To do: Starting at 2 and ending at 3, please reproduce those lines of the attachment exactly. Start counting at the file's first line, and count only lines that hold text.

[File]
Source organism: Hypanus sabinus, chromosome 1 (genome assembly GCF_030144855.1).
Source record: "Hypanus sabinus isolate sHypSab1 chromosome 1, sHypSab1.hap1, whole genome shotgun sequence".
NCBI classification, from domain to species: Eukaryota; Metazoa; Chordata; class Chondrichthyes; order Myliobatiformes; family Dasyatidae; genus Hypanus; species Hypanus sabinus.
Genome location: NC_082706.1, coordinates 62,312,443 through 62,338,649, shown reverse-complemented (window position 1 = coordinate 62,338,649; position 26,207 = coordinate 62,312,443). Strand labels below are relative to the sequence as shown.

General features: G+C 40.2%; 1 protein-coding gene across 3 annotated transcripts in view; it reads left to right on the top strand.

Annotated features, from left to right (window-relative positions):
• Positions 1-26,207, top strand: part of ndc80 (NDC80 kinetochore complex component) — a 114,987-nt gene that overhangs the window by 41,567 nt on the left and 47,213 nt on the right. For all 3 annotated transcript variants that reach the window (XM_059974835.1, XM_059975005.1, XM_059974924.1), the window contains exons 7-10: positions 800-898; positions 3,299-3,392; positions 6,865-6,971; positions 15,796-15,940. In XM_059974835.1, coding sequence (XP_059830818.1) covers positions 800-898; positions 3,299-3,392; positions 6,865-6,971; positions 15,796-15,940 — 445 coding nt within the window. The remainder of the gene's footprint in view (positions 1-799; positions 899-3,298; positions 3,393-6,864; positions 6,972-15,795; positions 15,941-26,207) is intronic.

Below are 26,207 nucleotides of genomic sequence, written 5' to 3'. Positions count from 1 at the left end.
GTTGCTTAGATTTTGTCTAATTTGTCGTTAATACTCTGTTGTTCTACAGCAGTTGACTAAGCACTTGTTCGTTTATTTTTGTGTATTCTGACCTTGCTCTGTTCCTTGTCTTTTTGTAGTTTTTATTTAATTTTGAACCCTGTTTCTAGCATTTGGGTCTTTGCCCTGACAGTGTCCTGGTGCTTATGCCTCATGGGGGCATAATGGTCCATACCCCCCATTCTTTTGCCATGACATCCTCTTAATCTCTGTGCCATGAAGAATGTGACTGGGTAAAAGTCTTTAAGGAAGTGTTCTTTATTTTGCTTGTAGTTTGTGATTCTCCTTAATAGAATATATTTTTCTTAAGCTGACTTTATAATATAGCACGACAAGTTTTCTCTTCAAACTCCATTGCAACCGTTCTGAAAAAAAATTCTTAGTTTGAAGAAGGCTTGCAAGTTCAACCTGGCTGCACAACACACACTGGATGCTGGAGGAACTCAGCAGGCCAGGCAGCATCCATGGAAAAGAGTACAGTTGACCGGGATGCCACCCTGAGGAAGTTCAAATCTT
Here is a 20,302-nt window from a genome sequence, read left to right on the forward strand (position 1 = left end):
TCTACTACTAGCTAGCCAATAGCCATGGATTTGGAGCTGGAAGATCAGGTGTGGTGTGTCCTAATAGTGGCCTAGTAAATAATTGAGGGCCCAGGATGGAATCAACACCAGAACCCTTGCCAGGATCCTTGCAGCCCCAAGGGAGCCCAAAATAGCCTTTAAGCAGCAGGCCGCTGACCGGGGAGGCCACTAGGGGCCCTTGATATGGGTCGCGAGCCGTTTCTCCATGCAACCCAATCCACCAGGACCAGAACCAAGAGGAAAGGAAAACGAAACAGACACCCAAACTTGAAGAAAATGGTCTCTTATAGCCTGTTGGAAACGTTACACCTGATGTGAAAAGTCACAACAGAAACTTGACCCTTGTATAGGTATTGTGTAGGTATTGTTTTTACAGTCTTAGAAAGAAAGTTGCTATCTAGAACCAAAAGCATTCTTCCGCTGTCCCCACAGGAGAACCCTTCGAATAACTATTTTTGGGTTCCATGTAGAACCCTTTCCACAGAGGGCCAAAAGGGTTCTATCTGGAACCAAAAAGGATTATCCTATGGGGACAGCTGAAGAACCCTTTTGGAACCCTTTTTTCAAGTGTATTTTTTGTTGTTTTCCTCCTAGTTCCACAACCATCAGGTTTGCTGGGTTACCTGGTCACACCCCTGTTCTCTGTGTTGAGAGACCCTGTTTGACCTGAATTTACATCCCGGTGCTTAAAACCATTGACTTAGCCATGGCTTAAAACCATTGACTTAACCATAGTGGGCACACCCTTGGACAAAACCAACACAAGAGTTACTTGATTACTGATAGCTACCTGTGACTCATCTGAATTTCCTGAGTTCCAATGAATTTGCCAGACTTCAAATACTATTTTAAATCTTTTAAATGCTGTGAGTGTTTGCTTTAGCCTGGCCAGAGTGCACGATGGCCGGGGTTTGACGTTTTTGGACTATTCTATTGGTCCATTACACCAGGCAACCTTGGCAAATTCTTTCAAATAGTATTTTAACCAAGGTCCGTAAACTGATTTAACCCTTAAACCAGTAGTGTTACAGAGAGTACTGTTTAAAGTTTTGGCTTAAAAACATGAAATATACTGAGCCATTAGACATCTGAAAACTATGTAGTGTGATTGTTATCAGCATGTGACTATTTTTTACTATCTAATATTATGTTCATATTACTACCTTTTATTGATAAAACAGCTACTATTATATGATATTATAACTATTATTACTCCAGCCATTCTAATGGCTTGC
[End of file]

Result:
Source record: "Hypanus sabinus isolate sHypSab1 chromosome 1, sHypSab1.hap1, whole genome shotgun sequence".
NCBI classification, from domain to species: Eukaryota; Metazoa; Chordata; class Chondrichthyes; order Myliobatiformes; family Dasyatidae; genus Hypanus; species Hypanus sabinus.